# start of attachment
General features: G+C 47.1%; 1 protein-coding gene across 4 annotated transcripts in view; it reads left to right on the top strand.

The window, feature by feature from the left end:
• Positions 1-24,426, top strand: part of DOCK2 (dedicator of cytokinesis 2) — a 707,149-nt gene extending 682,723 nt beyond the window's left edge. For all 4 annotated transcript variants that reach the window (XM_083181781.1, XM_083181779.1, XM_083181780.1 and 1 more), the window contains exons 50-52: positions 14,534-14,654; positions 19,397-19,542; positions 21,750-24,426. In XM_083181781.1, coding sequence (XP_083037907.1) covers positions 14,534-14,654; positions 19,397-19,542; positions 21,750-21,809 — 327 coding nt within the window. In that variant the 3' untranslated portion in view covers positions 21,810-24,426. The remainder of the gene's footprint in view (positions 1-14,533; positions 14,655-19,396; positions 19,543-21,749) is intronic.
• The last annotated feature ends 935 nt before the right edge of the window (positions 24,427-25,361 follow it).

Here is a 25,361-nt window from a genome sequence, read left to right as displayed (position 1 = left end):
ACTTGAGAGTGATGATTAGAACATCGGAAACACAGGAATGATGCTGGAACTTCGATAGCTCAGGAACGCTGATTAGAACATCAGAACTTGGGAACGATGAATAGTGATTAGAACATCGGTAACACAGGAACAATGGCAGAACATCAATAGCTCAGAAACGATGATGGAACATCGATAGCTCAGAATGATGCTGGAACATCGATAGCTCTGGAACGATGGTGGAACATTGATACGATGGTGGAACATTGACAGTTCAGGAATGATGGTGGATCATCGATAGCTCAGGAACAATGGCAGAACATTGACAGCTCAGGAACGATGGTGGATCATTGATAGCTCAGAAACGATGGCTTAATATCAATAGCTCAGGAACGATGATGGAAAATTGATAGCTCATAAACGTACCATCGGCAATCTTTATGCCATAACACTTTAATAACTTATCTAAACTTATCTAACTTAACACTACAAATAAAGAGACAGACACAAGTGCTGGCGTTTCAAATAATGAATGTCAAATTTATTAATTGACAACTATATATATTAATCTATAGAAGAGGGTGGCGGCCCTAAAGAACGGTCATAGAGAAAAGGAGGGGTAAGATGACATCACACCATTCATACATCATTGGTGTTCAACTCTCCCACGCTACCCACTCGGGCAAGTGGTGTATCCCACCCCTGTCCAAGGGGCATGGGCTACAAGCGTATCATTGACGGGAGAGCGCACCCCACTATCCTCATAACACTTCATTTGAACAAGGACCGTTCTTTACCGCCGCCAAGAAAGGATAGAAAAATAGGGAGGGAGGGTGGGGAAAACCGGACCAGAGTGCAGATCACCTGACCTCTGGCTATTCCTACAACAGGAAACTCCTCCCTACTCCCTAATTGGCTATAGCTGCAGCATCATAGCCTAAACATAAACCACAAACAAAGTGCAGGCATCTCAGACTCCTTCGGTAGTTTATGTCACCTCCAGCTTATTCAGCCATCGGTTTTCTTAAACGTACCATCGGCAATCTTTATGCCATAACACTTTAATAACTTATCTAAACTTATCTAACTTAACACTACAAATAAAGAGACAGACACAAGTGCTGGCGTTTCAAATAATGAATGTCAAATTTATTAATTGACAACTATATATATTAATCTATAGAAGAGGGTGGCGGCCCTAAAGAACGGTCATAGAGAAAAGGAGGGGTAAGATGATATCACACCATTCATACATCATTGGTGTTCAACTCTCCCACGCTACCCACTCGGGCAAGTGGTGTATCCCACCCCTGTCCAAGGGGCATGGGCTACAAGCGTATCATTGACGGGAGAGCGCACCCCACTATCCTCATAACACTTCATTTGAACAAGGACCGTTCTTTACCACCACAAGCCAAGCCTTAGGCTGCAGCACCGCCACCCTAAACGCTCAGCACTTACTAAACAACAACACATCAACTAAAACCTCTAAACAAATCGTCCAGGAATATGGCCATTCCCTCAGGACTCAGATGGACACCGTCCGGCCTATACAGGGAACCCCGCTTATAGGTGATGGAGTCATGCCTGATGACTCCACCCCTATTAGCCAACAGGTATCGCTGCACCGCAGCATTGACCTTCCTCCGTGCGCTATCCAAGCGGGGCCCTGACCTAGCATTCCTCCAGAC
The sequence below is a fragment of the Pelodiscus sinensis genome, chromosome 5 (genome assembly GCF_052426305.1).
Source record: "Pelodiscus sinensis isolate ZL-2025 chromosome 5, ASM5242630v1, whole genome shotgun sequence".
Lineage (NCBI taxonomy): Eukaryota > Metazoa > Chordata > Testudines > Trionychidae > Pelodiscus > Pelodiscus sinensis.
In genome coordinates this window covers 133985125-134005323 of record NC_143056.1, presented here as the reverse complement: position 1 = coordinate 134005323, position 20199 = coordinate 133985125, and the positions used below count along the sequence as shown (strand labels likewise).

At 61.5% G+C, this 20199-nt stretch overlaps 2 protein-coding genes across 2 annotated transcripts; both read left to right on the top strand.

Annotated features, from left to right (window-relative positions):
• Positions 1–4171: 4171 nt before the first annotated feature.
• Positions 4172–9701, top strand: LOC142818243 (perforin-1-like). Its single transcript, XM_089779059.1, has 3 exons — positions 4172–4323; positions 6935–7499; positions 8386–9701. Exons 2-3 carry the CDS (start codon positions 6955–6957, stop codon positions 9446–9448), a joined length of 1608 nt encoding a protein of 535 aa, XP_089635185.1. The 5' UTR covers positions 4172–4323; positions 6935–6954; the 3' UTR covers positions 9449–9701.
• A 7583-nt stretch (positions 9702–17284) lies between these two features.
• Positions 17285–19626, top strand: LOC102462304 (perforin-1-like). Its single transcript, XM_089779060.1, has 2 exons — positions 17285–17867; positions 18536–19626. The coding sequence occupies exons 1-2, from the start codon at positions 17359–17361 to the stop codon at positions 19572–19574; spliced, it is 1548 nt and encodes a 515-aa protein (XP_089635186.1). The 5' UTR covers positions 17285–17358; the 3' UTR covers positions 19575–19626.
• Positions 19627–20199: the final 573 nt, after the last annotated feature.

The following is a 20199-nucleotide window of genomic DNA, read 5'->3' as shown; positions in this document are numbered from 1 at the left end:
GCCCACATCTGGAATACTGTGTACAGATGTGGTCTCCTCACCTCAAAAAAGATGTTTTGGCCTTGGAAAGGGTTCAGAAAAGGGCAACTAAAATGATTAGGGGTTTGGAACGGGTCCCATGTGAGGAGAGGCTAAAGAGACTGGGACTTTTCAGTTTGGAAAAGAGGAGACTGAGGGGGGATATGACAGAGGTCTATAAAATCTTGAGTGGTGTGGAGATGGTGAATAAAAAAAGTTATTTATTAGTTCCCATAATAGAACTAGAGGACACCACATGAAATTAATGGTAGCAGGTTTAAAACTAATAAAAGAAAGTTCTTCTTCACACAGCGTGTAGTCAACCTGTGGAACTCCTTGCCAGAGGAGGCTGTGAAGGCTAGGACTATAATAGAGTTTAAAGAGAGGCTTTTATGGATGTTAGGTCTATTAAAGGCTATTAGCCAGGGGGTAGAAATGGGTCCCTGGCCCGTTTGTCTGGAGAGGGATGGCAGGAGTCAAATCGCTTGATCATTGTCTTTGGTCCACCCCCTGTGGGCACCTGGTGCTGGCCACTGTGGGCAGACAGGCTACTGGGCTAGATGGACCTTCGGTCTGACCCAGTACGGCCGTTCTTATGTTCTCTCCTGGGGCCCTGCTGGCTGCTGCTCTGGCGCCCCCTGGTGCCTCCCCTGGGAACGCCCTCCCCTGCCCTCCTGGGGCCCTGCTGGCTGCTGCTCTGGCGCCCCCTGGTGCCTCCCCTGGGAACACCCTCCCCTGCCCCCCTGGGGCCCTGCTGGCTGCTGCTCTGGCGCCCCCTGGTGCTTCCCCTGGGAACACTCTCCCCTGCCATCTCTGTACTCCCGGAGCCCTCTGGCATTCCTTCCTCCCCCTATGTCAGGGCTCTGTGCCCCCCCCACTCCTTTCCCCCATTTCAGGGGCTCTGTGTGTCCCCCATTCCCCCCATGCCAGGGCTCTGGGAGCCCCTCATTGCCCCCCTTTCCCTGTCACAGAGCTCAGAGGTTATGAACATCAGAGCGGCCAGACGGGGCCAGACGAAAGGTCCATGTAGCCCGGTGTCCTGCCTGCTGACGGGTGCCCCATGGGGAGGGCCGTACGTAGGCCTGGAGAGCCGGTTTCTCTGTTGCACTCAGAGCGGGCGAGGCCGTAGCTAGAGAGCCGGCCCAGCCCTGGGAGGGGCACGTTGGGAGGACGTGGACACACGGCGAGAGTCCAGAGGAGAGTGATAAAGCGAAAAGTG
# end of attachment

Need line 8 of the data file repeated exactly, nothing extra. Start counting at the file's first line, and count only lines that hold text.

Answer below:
Source record: "Pelodiscus sinensis isolate ZL-2025 chromosome 5, ASM5242630v1, whole genome shotgun sequence".